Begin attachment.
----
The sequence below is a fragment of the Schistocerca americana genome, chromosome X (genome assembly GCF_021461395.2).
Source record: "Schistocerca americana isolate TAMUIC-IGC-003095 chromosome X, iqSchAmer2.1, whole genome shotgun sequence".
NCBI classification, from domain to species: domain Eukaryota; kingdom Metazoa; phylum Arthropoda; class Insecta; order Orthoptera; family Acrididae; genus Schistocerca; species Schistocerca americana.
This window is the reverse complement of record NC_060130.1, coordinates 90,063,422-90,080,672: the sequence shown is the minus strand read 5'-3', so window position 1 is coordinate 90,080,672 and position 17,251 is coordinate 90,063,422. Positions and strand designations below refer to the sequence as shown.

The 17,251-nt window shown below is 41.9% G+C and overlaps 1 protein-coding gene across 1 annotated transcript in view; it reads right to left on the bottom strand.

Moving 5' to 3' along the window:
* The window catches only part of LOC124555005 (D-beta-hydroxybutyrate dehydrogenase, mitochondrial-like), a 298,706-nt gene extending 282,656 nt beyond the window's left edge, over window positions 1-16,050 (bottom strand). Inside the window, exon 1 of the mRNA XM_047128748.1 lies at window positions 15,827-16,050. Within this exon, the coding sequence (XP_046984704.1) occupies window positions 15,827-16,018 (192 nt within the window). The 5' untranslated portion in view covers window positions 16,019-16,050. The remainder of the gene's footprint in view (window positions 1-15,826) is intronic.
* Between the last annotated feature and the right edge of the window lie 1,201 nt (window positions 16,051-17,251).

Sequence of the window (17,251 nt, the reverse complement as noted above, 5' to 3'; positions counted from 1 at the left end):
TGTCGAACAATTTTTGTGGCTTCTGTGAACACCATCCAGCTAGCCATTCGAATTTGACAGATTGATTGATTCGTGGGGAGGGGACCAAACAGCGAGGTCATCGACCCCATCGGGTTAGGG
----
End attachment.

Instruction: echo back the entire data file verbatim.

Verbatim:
The sequence below is a fragment of the Schistocerca americana genome, chromosome X (genome assembly GCF_021461395.2).
Source record: "Schistocerca americana isolate TAMUIC-IGC-003095 chromosome X, iqSchAmer2.1, whole genome shotgun sequence".
NCBI classification, from domain to species: domain Eukaryota; kingdom Metazoa; phylum Arthropoda; class Insecta; order Orthoptera; family Acrididae; genus Schistocerca; species Schistocerca americana.
This window is the reverse complement of record NC_060130.1, coordinates 90,063,422-90,080,672: the sequence shown is the minus strand read 5'-3', so window position 1 is coordinate 90,080,672 and position 17,251 is coordinate 90,063,422. Positions and strand designations below refer to the sequence as shown.

The 17,251-nt window shown below is 41.9% G+C and overlaps 1 protein-coding gene across 1 annotated transcript in view; it reads right to left on the bottom strand.

Moving 5' to 3' along the window:
* The window catches only part of LOC124555005 (D-beta-hydroxybutyrate dehydrogenase, mitochondrial-like), a 298,706-nt gene extending 282,656 nt beyond the window's left edge, over window positions 1-16,050 (bottom strand). Inside the window, exon 1 of the mRNA XM_047128748.1 lies at window positions 15,827-16,050. Within this exon, the coding sequence (XP_046984704.1) occupies window positions 15,827-16,018 (192 nt within the window). The 5' untranslated portion in view covers window positions 16,019-16,050. The remainder of the gene's footprint in view (window positions 1-15,826) is intronic.
* Between the last annotated feature and the right edge of the window lie 1,201 nt (window positions 16,051-17,251).

Sequence of the window (17,251 nt, the reverse complement as noted above, 5' to 3'; positions counted from 1 at the left end):
TGTCGAACAATTTTTGTGGCTTCTGTGAACACCATCCAGCTAGCCATTCGAATTTGACAGATTGATTGATTCGTGGGGAGGGGACCAAACAGCGAGGTCATCGACCCCATCGGGTTAGGG